Friday, April 13, 2012

The Brandon Belt Situation: Why he should be in Fresno


 Update: This post was written before Aubrey Huff's trip to the disabled list and  subsequent demotion to bench player. The argument is no longer relevant as Brandon Belt is now getting enough at bats to justify keeping him in the big leagues.



I was one of many fans who experienced visceral pain during the 2011 season during every single one of Aubrey Huff’s 579 plate appearances; however, is not a post about why Belt should be in the lineup everyday.

It is abundantly clear that as long as Aubrey Huff is on the payroll, Brandon Belt will not get a chance to play and get significant at bats at the big league level.

Brandon Belt belongs in Fresno not because he struck out in 5 of his first 10 plate appearances (PA) but because Bochy and Sabean will not give him a chance to get 250 PA and demonstrate what he can do with big league pitching over a larger sample size.

Is Belt ready to contribute to this club at the big league level? This is currently up for debate, but I would argue, yes he is based on his 101 OPS+ last year in 209 PA. Belt is not the typical Brian Sabean empty batting average, put the ball in play type of player, which is one of the main reasons fans find him so refreshing.

Belt will strike out a lot. He will also walk. He is good for about 1 home run per 20 at bats.

On the surface an old school scout like Sabean may not see this as an effective player. On the other hand, modern sabermetrics have shown Carlos Pena and Adam Dunn were valuable MLB first basemen in their respective primes despite high strike out rates and low batting averages.

Despite Belts potential productivity and 20-25 HR potential, the Giants would be better served with him in the minor leagues than as Aubrey Huff’s caddy for three reasons:

1. Baseball economics: the nature of baseball player salaries is that a player is very cheap the first 3-4 years of his career and then begins to approach a fair value salary through the arbitration process. If we still believe that Belt has the potential to be an above average 3-4 WAR player if given sufficient PAs, it does not make sense to waste one of the 3 seasons he is obligated to play for the major league minimum riding the pine and getting little value from him. Bench players simply are not worth that much, and his swing and approach do not profile particularly well as a pinch hitter. Brett Pill can be a perfectly adequate backup to Aubrey Huff at first base.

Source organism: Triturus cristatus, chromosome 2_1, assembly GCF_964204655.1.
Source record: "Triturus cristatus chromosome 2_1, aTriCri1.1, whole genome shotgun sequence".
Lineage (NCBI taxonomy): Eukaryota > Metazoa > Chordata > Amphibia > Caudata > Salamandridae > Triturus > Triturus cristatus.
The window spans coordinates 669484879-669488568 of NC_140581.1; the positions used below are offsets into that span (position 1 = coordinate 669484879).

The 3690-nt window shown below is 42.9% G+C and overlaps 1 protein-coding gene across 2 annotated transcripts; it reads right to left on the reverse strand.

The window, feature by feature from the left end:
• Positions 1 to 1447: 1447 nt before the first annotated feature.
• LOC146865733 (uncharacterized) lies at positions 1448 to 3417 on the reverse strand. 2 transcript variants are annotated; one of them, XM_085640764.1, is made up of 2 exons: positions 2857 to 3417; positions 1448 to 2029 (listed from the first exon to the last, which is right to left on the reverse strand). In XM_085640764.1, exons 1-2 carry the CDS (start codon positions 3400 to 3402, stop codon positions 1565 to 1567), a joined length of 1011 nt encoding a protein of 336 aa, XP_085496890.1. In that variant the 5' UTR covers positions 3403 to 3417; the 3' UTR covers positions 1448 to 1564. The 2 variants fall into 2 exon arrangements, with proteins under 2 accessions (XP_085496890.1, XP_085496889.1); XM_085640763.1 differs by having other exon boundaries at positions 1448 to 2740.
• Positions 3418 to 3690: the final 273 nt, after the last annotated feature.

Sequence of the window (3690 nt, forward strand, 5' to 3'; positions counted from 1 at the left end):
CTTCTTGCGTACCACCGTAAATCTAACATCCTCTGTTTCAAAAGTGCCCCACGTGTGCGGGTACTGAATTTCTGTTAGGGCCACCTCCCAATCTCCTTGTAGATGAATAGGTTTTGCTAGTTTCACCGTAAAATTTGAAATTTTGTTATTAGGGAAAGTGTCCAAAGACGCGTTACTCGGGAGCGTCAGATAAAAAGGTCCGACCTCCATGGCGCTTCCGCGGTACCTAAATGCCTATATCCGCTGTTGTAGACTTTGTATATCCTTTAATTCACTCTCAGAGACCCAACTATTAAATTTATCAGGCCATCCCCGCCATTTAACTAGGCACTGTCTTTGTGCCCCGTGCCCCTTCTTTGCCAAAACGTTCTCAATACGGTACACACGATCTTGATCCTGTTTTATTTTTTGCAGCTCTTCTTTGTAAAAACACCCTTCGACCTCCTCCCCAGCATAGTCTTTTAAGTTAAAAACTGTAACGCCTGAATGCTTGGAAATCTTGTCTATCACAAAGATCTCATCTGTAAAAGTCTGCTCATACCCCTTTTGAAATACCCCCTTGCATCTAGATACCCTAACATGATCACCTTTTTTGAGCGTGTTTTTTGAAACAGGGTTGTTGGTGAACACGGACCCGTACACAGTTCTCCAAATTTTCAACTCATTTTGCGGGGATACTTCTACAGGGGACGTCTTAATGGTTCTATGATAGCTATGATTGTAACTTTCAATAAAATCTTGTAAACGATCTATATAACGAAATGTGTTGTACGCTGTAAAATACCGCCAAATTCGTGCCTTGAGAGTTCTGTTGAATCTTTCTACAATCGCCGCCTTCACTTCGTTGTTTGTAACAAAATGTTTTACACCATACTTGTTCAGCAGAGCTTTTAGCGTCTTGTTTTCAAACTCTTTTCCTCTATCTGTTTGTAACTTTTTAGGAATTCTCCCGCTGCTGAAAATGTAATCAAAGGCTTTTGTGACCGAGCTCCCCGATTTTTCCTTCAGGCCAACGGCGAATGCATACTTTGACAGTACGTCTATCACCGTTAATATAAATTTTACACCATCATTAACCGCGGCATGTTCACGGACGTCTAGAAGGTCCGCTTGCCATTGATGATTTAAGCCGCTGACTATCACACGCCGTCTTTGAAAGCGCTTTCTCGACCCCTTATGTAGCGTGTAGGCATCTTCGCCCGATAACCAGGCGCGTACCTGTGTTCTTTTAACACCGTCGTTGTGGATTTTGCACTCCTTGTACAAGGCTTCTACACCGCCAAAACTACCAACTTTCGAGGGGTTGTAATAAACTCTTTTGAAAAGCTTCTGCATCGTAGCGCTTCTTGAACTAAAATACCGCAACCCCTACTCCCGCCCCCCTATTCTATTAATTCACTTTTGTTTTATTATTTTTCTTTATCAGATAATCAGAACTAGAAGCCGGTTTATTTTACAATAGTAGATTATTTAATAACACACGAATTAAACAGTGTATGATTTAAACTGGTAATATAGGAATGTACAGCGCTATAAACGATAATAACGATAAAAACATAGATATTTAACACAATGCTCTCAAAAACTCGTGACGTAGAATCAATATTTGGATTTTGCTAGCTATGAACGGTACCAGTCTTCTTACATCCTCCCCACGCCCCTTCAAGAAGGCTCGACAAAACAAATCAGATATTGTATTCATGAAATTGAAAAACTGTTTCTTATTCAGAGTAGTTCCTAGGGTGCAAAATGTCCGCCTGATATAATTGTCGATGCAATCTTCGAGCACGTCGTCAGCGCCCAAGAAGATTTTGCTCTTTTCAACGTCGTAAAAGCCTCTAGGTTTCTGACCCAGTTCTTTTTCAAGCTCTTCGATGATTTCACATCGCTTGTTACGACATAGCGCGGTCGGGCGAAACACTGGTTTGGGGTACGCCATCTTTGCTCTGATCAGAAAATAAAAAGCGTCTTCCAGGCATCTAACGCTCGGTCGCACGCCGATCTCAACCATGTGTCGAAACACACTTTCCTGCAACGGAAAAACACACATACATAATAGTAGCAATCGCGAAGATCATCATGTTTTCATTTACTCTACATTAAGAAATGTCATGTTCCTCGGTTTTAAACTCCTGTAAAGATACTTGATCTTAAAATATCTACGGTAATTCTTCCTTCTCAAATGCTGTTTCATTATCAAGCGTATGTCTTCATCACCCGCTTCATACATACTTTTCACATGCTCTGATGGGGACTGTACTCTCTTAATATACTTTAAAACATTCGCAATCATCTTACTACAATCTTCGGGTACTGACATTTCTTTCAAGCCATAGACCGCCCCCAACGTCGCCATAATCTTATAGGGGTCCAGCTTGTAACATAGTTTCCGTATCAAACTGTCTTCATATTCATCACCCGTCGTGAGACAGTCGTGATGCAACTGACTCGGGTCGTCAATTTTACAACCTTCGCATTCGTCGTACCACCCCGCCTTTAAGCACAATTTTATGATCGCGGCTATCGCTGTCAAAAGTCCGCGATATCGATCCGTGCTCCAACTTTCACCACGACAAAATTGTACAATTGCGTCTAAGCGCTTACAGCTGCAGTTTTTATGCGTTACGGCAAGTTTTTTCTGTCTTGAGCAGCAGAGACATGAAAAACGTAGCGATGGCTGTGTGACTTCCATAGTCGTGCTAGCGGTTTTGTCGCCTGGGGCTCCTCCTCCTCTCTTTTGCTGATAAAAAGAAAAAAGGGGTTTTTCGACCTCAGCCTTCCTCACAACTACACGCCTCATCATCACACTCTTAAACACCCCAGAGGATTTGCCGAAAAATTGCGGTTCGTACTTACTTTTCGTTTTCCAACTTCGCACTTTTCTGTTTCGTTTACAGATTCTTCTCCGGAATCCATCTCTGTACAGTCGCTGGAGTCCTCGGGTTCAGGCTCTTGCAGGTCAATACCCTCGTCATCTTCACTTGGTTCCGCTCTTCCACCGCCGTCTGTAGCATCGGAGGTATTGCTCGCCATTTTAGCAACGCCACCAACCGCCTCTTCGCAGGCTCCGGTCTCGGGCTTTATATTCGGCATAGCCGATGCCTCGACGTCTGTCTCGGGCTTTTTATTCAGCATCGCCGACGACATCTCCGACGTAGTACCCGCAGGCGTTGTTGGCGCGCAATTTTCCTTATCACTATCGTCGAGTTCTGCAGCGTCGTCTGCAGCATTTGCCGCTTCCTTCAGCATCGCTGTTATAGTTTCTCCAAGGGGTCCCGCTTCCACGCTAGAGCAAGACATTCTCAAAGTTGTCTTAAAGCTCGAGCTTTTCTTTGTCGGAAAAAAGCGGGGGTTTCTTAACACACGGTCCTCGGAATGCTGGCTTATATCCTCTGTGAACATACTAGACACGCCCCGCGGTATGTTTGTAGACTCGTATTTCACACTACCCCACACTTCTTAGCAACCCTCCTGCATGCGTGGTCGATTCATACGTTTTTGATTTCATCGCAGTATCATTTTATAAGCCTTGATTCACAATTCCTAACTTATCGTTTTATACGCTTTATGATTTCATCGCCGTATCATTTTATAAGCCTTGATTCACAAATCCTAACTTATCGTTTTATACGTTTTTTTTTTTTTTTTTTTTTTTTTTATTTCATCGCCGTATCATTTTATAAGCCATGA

2. Belt only has 165 official at bats in AAA. He clearly is very raw and could continue to improve against left handed pitching, and reduce the hole he has in his swing with more minor league at bats. This learning curve will not occur getting at bats once a week in the big leagues. 

3. Starting both Belt and Huff creates the fundamental problem of having a first baseman playing left field. The Giants make the mistake of trading Orlando Cepeda when confronted with this situation in the past.

I would not be surprised if Aubrey Huff has a better year. He has looked better with the bat and has a 4:1 walk to strike out ratio in his first 19 PAs this year. He seems to be a player who tries harder in a contract year. He is not motivated to keep himself in shape, avoid cigarettes unless the $$$ are on the line. Either way his is not coming out of the lineup as long as Bochy is still the manager at 3rd and King. If we take this fact as a given (it should not be but that’s not the point of this post) then it is clear that Belt and the Giants would both be better off if he were playing for the Grizzlies.  

The fact that Belt was pulled from the lineup after 3 games demonstrates that the front office does not believe in him right now. He should not have made the team if management was not committed to playing him everyday for more than 3 games. It really makes no sense to further damage the guy’s confidence, waste his service time, and keep him from getting the consistent playing time he needs to improve by having him ride the bench.

Hey, Mike Fontenot is still available…I’m only halfway joking.

Friday, March 30, 2012

What is the Most the Giants Should Offer Matt Cain?


In a previous post I discussed how the Giants do not have much leverage in the Cain and Lincecum negotiations. However, this week I decided it was a good time to do a more thorough analysis of the next 7 years of Matt Cain’s career in order to get a better sense of what the “Fair Value” for his services would be on the open market based on realistic WAR projections.

How far can the Giants go without giving Cain a contract that massively overpays him relative to his expected production and restricts the teams overall competitiveness for years to come?

Let’s begin by projecting out Cain’s peripherals for 2012-2018:
(Projections in blue)

Matt Cain
Age
IP
HR/9
BB+HBP/9
K/9
2006
21
190.6
0.85
4.39
8.45
2007
22
200
0.63
4.14
7.34
2008
23
217.6
0.79
3.89
7.69
2009
24
217.6
0.91
3.72
7.07
2010
25
223.3
0.89
3.67
7.13
2011
26
221.6
0.37
3.90
7.27
2012
27
220
0.45
3.9
7.2
2013
28
215
0.6
3.9
7.2
2014
29
215
0.65
3.95
7.1
2015
30
200
0.7
3.95
7
2016
31
200
0.7
3.95
6.9
2017
32
190
0.7
4
6.8
2018
33
190
0.75
4
6.7